Local Spotlight: Stone Soup

Creating moments of connection to something greater than the separated sense of self many of our social and economic relations encourage.

By Julian Waters-Lynch

Stone Soup is an old folk story that many of us have a vague recollection of hearing at some point during our childhood. In the story, a traveller comes across a village that refuses to offer food or shelter, claiming there is barely enough for the people that live there. In response the traveller sits in the square, fills a pot with water, takes out a ‘special’ stone and sits down to prepare stone soup. As the villagers come out to observe, and the initial hostility gives way to curiosity, the traveller suggests stone soup tastes even better with a little garnish, and that he will share what he has with anyone that contributes. Pretty soon the pot is full and people are gathering around to share a meal. In the end the villagers offer to pay for the ‘special stone’ that creates such a feast. The traveller claims it’s priceless and wanders out of town.

I revisited the story again a few years ago while searching for an accessible way to communicate an alternative model of leadership to the dominant ‘hero’ narrative and a useful allegory for asset based community development.

One of the ways I’ve seen it enacted is through Stone Soup story-telling evenings, hosted by my futurist friend Stuart Candy. Once a month a group of ten to twenty people are invited to bring some food and a story to share. The story is generally a real event from their lives, based on the evening’s theme. So far the themes have been ‘far from home’, ‘that was when I realised’, ‘three’ and ‘mystery’.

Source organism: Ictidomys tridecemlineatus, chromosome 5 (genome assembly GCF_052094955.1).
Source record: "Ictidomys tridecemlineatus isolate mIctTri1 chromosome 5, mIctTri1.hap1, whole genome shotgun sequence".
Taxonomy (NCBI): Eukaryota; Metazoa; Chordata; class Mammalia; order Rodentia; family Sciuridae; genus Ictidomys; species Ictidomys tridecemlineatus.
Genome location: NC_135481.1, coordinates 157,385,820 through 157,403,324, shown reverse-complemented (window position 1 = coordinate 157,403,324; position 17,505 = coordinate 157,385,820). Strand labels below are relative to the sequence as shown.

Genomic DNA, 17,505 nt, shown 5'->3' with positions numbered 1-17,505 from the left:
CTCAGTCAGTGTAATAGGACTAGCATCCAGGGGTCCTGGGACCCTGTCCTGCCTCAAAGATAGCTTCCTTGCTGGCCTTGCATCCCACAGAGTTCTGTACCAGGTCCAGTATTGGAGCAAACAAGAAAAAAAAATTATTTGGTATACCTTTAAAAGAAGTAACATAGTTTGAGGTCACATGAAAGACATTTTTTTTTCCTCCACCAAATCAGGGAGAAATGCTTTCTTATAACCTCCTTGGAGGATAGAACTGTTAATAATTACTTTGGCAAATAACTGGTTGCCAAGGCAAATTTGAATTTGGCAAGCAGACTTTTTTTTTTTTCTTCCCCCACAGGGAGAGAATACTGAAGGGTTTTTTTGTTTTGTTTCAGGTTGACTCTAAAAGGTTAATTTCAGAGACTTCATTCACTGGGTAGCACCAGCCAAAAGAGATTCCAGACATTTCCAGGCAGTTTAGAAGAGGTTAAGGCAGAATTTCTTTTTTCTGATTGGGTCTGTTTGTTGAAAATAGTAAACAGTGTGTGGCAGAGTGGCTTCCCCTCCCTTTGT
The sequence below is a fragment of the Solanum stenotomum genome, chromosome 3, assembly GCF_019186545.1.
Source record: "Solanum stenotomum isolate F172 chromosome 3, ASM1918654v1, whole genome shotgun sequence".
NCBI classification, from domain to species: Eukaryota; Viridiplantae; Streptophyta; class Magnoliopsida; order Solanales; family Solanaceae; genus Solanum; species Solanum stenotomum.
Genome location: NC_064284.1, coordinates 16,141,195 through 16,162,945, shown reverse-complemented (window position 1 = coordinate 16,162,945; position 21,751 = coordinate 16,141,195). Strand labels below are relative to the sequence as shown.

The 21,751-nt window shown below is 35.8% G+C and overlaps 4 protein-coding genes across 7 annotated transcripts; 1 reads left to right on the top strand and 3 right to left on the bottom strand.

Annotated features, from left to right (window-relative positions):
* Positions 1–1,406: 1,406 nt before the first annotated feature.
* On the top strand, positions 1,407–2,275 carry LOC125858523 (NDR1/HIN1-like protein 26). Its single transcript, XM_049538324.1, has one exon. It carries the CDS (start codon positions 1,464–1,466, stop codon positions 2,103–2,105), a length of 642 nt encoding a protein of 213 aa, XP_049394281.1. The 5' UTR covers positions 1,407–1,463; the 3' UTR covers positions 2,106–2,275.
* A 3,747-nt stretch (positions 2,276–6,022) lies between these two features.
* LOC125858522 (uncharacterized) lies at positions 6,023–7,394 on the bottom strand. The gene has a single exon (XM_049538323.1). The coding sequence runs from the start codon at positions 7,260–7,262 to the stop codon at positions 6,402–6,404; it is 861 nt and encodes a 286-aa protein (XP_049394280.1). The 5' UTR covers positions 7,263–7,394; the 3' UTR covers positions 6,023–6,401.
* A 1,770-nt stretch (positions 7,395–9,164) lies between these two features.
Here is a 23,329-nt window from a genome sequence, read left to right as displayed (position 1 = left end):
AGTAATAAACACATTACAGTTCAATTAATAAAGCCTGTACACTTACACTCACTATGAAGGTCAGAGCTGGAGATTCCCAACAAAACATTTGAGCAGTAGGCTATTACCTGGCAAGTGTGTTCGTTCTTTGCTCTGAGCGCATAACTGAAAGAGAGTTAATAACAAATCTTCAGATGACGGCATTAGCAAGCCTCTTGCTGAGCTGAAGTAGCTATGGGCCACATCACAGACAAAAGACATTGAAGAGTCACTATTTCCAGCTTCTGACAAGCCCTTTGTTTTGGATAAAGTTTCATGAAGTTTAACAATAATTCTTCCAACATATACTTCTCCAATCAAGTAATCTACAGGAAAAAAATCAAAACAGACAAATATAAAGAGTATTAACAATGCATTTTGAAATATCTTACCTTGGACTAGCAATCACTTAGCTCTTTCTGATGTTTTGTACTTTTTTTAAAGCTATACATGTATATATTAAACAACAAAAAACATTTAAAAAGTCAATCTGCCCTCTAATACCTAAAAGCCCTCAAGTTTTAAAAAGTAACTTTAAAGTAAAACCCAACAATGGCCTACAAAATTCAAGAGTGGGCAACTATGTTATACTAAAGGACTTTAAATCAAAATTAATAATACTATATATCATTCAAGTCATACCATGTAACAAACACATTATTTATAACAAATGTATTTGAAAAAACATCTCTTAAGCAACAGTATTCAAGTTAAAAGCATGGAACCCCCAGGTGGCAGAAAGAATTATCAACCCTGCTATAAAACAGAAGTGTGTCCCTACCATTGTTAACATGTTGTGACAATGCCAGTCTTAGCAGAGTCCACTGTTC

Although the invitees are drawn from personal networks, most participants don’t know each other, and some of them are brief acquaintances. The format is simple: people arrive, take care of any necessary food preparations, sit down to eat and then the participants take turns to tell their story over five or ten minutes. Many claim it’s one of the most entertaining evenings they’ve had in a long time.

There are many reasons Stuart was interested in hosting these evenings, but one of the clearest was the notion that story-telling, so central an activity throughout most of human history, had become a lost art form. As books, television and film have become ubiquitous features of many people’s lives, many have outsourced our capacity to hold and communicate an entertaining narrative to mass-media. Gratifyingly, these events have shown us that it’s not so much a lost art form as a latent one. Compelling stories, and the capacity to tell them, are still very much with us, just lying below the surface of the day-to-day, hidden in plain sight amidst the crowded bustle of ordinary life.